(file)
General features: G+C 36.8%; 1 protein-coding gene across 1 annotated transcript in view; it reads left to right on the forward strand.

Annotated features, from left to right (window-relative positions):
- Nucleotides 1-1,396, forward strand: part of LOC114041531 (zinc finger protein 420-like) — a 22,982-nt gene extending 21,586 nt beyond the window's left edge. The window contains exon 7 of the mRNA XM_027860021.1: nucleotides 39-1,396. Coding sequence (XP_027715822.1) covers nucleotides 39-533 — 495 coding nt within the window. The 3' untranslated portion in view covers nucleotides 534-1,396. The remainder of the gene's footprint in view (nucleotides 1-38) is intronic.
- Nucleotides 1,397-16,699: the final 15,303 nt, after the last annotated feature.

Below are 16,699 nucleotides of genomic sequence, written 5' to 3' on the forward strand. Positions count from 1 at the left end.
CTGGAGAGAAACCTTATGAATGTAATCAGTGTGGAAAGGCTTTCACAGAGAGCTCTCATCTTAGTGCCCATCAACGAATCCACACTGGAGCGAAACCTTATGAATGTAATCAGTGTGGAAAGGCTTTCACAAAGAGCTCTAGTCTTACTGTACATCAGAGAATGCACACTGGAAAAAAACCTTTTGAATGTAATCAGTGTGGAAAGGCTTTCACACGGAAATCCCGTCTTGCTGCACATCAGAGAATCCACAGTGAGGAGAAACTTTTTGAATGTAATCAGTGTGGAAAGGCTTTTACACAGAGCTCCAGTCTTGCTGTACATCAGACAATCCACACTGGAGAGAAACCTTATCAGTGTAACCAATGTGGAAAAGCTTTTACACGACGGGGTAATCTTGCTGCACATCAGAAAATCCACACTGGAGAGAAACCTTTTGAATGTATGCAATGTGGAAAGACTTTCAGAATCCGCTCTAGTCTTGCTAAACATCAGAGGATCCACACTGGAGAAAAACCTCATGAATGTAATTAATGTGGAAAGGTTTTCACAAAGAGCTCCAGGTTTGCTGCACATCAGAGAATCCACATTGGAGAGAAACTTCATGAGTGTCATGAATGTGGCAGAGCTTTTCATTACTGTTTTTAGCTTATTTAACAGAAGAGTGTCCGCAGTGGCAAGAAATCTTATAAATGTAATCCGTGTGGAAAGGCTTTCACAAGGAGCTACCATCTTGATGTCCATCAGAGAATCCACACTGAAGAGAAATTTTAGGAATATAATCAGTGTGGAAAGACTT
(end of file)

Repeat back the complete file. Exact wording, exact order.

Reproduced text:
General features: G+C 36.8%; 1 protein-coding gene across 1 annotated transcript in view; it reads left to right on the forward strand.

Annotated features, from left to right (window-relative positions):
- Nucleotides 1-1,396, forward strand: part of LOC114041531 (zinc finger protein 420-like) — a 22,982-nt gene extending 21,586 nt beyond the window's left edge. The window contains exon 7 of the mRNA XM_027860021.1: nucleotides 39-1,396. Coding sequence (XP_027715822.1) covers nucleotides 39-533 — 495 coding nt within the window. The 3' untranslated portion in view covers nucleotides 534-1,396. The remainder of the gene's footprint in view (nucleotides 1-38) is intronic.
- Nucleotides 1,397-16,699: the final 15,303 nt, after the last annotated feature.

Below are 16,699 nucleotides of genomic sequence, written 5' to 3' on the forward strand. Positions count from 1 at the left end.
CTGGAGAGAAACCTTATGAATGTAATCAGTGTGGAAAGGCTTTCACAGAGAGCTCTCATCTTAGTGCCCATCAACGAATCCACACTGGAGCGAAACCTTATGAATGTAATCAGTGTGGAAAGGCTTTCACAAAGAGCTCTAGTCTTACTGTACATCAGAGAATGCACACTGGAAAAAAACCTTTTGAATGTAATCAGTGTGGAAAGGCTTTCACACGGAAATCCCGTCTTGCTGCACATCAGAGAATCCACAGTGAGGAGAAACTTTTTGAATGTAATCAGTGTGGAAAGGCTTTTACACAGAGCTCCAGTCTTGCTGTACATCAGACAATCCACACTGGAGAGAAACCTTATCAGTGTAACCAATGTGGAAAAGCTTTTACACGACGGGGTAATCTTGCTGCACATCAGAAAATCCACACTGGAGAGAAACCTTTTGAATGTATGCAATGTGGAAAGACTTTCAGAATCCGCTCTAGTCTTGCTAAACATCAGAGGATCCACACTGGAGAAAAACCTCATGAATGTAATTAATGTGGAAAGGTTTTCACAAAGAGCTCCAGGTTTGCTGCACATCAGAGAATCCACATTGGAGAGAAACTTCATGAGTGTCATGAATGTGGCAGAGCTTTTCATTACTGTTTTTAGCTTATTTAACAGAAGAGTGTCCGCAGTGGCAAGAAATCTTATAAATGTAATCCGTGTGGAAAGGCTTTCACAAGGAGCTACCATCTTGATGTCCATCAGAGAATCCACACTGAAGAGAAATTTTAGGAATATAATCAGTGTGGAAAGACTT